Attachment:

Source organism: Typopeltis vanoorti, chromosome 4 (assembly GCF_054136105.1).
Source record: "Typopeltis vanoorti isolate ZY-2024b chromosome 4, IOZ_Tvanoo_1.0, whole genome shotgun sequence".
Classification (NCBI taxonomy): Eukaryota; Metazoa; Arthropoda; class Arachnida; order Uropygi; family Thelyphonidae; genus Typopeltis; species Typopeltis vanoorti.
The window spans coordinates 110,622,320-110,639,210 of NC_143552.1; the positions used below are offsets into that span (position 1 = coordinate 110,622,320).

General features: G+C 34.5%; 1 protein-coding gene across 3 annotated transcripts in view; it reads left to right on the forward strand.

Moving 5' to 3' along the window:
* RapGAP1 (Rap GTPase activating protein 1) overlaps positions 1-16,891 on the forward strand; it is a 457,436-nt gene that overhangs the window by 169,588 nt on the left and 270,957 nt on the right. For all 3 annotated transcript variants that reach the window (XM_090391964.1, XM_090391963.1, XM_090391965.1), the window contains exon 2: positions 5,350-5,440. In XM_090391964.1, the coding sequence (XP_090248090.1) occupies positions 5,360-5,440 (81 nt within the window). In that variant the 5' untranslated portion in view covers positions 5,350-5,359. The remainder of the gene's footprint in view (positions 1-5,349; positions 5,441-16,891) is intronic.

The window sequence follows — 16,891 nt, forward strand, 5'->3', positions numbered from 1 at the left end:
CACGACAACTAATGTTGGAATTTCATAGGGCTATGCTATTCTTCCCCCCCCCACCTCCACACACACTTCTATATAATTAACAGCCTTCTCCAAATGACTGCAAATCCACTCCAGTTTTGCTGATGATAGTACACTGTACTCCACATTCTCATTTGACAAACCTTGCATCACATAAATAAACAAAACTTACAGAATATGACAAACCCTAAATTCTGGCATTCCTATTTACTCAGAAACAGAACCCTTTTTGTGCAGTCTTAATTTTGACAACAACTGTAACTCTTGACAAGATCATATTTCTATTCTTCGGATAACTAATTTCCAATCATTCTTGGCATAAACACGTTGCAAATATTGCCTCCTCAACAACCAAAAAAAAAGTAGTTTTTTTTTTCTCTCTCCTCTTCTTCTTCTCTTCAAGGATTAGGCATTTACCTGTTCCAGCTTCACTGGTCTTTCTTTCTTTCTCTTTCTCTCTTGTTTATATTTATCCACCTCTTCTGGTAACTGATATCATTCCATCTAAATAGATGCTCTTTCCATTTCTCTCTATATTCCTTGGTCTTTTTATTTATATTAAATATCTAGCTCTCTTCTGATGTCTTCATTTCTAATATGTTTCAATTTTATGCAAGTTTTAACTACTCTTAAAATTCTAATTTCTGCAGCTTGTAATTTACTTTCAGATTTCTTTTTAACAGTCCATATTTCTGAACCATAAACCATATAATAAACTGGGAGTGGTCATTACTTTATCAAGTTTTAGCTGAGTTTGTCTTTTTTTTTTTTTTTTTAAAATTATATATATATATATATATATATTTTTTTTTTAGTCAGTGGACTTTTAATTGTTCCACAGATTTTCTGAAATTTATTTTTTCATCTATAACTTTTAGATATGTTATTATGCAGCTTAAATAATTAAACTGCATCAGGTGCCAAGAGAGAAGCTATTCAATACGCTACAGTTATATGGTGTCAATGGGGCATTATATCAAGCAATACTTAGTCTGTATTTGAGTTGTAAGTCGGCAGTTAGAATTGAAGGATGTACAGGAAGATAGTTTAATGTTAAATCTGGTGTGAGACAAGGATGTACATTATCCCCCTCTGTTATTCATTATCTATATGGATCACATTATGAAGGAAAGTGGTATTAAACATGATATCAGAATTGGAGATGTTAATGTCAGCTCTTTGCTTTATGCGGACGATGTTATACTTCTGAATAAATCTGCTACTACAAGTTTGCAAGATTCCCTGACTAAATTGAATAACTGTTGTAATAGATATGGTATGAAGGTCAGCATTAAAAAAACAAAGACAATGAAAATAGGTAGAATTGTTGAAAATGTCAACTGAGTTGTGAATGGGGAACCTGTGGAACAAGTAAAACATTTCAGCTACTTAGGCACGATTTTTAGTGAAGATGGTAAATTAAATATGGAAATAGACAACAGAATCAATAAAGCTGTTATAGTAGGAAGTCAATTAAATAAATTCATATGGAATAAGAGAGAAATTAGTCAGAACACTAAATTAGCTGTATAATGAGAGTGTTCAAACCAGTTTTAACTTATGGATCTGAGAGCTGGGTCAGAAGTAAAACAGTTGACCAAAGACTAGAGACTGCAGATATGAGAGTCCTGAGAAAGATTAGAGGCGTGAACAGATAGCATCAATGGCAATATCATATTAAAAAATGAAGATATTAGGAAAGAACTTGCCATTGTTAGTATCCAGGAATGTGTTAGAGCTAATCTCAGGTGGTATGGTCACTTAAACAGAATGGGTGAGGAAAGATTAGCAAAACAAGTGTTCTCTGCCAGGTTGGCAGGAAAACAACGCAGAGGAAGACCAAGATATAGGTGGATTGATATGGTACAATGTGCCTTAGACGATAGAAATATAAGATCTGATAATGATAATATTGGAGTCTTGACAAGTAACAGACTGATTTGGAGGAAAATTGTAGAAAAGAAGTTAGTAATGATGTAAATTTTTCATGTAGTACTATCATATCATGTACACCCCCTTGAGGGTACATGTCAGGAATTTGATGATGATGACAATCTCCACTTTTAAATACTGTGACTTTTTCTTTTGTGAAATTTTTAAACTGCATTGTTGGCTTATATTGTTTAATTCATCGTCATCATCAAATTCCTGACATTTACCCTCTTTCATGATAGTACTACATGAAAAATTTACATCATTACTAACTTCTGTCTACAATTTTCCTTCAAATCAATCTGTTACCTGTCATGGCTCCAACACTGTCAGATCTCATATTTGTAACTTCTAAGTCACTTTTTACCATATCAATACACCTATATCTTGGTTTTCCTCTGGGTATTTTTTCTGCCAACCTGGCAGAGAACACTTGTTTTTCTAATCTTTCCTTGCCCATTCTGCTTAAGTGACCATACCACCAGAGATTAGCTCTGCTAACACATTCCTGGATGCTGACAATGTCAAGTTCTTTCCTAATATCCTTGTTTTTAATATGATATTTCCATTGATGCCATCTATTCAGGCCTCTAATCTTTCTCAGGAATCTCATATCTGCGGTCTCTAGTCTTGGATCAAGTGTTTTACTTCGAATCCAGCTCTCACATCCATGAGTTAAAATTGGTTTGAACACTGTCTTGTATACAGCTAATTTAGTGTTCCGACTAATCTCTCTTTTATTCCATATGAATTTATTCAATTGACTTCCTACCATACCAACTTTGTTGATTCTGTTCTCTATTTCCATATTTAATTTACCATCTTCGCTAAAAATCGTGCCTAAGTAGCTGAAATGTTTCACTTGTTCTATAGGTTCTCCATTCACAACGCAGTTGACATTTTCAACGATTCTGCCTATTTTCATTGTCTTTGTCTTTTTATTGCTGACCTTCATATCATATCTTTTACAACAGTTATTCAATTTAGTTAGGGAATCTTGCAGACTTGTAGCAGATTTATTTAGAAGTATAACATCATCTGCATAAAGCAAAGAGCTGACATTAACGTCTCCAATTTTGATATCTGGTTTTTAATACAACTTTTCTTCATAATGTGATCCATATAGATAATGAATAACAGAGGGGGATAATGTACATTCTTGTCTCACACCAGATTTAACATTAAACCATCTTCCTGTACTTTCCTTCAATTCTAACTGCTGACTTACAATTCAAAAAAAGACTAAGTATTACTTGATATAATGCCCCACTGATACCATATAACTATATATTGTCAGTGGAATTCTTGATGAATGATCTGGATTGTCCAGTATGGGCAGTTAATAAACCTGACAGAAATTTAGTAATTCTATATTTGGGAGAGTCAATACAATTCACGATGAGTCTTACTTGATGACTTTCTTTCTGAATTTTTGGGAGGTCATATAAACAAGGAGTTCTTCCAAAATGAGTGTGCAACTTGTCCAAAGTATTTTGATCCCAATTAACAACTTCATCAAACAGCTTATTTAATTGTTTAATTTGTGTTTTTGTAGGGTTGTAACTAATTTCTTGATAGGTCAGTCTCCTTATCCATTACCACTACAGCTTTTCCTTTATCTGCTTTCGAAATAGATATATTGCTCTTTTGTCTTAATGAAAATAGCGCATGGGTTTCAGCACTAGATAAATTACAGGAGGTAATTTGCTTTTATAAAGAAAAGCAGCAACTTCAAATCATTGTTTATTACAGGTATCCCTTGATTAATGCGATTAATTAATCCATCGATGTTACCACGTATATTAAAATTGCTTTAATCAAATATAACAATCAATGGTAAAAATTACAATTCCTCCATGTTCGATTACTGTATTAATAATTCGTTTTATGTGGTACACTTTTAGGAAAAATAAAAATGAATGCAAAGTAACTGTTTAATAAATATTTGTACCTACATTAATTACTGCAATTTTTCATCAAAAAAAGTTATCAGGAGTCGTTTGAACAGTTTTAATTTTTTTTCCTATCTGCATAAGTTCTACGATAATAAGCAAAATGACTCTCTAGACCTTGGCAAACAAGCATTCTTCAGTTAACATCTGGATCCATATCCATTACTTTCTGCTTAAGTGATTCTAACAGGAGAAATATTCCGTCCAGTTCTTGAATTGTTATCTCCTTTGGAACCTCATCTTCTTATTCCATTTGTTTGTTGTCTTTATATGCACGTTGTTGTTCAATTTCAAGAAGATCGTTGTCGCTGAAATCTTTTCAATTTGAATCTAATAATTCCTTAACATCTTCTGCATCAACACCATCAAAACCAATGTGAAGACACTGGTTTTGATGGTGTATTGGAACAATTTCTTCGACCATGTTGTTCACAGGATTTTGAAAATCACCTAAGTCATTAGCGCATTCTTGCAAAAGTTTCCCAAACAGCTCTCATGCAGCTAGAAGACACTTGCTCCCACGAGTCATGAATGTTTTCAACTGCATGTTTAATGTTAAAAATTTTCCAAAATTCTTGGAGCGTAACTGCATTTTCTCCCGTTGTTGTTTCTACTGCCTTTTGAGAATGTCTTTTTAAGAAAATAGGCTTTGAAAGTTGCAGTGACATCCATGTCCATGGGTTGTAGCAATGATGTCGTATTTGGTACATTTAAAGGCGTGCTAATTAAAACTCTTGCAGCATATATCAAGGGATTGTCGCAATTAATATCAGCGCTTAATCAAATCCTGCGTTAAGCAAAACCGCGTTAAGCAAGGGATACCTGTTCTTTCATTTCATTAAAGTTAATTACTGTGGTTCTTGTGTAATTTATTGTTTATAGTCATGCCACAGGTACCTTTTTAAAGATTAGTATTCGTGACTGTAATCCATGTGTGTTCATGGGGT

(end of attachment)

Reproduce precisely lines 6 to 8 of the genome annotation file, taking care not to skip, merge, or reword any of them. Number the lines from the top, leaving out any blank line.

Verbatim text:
Moving 5' to 3' along the window:
* RapGAP1 (Rap GTPase activating protein 1) overlaps positions 1-16,891 on the forward strand; it is a 457,436-nt gene that overhangs the window by 169,588 nt on the left and 270,957 nt on the right. For all 3 annotated transcript variants that reach the window (XM_090391964.1, XM_090391963.1, XM_090391965.1), the window contains exon 2: positions 5,350-5,440. In XM_090391964.1, the coding sequence (XP_090248090.1) occupies positions 5,360-5,440 (81 nt within the window). In that variant the 5' untranslated portion in view covers positions 5,350-5,359. The remainder of the gene's footprint in view (positions 1-5,349; positions 5,441-16,891) is intronic.

The window sequence follows — 16,891 nt, forward strand, 5'->3', positions numbered from 1 at the left end: